mass incarceration

Grassroots Leadership applauds efforts to reduce mass incarceration in Travis County

(AUSTIN, Texas) — We applaud Sheriff Greg Hamilton’s recognition that our criminal justice system is “not functioning as it should” as he called today for more to be done to end mass incarceration. Specifically, the sheriff said that the United States spends too much money incarcerating too many people, and the result does not increase public safety. Indeed, according to the NAACP, $70 billion are spent yearly on corrections. This expensive criminal justice system does not serve taxpayers and disproportionately impacts people of color. [node:read-more:link]

Jul 13, 2015

Bipartisan Unity on Mass Incarceration: Opportunity or Sidetrack for Movement Building?

"Mass incarceration continues to trend. As Heather Thompson, professor of history at the University of Michigan and leading scholar on the Attica prison rebellion, told Truthout, 'Three years ago to talk about incarceration was like you were talking Latin.' No more.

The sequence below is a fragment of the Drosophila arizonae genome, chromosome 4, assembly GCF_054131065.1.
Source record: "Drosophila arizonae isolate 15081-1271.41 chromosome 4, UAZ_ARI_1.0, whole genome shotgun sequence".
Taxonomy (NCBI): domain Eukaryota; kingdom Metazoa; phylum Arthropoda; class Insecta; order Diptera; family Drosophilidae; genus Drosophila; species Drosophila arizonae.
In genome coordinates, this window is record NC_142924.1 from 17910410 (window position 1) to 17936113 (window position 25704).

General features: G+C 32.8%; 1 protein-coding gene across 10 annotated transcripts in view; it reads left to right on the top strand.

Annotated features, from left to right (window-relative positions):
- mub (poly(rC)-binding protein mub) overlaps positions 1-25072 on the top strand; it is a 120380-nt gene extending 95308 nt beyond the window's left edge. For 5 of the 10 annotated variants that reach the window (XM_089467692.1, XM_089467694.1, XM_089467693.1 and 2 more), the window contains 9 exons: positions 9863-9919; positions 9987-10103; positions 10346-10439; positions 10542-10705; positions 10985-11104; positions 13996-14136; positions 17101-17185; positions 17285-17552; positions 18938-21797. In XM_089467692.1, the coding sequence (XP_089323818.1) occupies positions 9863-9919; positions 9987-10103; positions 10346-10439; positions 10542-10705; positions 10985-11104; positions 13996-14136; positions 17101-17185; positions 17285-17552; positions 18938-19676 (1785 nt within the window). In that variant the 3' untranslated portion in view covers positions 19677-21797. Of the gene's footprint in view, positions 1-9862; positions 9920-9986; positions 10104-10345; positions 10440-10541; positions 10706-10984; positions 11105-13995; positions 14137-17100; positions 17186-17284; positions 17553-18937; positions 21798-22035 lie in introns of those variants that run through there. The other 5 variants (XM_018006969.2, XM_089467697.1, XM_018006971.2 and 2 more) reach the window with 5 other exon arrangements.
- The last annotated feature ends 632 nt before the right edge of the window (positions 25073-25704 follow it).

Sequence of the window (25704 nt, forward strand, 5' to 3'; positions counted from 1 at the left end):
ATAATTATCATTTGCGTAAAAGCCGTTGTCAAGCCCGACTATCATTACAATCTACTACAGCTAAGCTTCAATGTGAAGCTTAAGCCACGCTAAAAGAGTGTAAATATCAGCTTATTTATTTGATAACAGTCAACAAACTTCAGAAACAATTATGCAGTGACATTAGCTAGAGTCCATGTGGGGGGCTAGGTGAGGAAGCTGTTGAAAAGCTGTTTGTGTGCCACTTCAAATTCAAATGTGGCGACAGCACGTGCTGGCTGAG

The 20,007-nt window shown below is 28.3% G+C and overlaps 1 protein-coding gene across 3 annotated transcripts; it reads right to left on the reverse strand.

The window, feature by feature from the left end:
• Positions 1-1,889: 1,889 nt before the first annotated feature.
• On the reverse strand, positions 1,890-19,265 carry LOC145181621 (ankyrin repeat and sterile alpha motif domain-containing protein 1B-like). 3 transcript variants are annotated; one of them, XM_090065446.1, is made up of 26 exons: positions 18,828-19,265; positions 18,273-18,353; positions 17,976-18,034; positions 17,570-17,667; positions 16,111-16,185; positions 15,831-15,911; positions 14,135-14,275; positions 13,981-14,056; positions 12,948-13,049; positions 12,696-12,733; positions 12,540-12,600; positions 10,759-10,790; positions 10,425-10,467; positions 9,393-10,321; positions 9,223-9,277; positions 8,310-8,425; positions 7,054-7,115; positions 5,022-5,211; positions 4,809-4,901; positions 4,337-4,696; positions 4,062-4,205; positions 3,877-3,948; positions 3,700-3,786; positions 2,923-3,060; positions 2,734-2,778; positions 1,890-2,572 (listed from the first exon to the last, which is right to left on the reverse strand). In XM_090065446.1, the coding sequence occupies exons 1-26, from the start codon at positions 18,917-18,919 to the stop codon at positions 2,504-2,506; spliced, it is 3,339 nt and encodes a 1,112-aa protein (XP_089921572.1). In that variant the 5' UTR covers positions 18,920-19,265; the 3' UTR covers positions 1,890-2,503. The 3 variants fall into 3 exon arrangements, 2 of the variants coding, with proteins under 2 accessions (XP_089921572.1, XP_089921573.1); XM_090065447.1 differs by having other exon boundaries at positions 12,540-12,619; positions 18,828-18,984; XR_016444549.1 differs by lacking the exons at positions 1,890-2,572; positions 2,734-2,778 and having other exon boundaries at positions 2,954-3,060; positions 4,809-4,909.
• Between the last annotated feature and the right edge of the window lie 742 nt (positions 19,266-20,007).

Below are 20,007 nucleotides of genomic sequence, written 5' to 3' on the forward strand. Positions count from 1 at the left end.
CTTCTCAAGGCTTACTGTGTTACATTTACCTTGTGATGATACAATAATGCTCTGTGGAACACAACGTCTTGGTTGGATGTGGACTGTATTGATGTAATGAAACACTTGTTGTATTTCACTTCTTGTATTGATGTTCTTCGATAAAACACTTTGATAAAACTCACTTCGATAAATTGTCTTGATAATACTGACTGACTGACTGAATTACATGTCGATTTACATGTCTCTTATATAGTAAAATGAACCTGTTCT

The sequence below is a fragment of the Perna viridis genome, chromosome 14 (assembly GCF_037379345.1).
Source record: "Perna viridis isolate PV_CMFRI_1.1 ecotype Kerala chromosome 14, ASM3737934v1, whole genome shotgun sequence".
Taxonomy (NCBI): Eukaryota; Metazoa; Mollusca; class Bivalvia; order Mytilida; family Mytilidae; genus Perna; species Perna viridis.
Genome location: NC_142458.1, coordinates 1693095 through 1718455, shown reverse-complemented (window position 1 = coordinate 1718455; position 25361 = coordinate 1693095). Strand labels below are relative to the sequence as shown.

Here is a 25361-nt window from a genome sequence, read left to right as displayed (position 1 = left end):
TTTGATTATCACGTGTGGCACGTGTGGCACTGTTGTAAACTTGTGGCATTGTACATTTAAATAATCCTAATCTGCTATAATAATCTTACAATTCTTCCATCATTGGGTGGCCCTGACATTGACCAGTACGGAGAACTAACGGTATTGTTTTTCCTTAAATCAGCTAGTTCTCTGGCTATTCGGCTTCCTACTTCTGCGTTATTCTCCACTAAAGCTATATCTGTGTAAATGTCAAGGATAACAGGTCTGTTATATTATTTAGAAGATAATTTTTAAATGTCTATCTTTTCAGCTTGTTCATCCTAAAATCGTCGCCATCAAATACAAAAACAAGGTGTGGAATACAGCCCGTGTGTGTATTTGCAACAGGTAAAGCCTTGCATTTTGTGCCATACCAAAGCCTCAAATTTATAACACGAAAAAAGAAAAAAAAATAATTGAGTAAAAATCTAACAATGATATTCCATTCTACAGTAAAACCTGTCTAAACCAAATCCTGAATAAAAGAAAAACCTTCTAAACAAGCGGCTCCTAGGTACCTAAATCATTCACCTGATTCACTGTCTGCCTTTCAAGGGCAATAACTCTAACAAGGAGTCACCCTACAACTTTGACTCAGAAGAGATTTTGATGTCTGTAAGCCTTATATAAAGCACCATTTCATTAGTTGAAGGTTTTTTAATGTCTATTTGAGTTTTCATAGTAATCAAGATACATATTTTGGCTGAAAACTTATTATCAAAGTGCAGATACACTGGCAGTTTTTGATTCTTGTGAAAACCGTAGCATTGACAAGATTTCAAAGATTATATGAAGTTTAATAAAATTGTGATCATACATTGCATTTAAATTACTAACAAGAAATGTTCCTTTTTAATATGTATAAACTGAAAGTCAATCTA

For those who have been decrying US incarceration rates and exposing the prison industrial complex for decades, the new terrain is simultaneously promising, challenging and confusing. Bob Libal, head of Grassroots Leadership in Texas and a long-time opponent of private prisons, calls it a 'window of opportunity.' Marc Mauer, director of the prominent progressive think tank The Sentencing Project, told Truthout there is 'room to work together without having to give up core beliefs,' noting that 'we may part ways [with conservatives] down the road.' By contrast, Naomi Murakawa, author of The First Civil Right, which chronicles the leading role played by Democrats in prison expansion, said she expects 'little or no break' in the mindset and practice of 'hunting and caging' people." [node:read-more:link]

Koch Institute mass incarceration panelists call out private prisons

On April 16, 2014 the Charles Koch Institute and Mediaite hosted Rule of Law: How the Criminal Justice System Impacts Well-Being, a panel discussion in Austin, TX, which sought to foster discussion focused on the impacts of mass incarceration on our society. For an event branded by Koch — the family name notorious for their mutli-billion dollar conglomerate Koch Industries, Inc. and pro-free market and privatization ideology — the discussion around the for-profit, private prison industry was an interesting one.  



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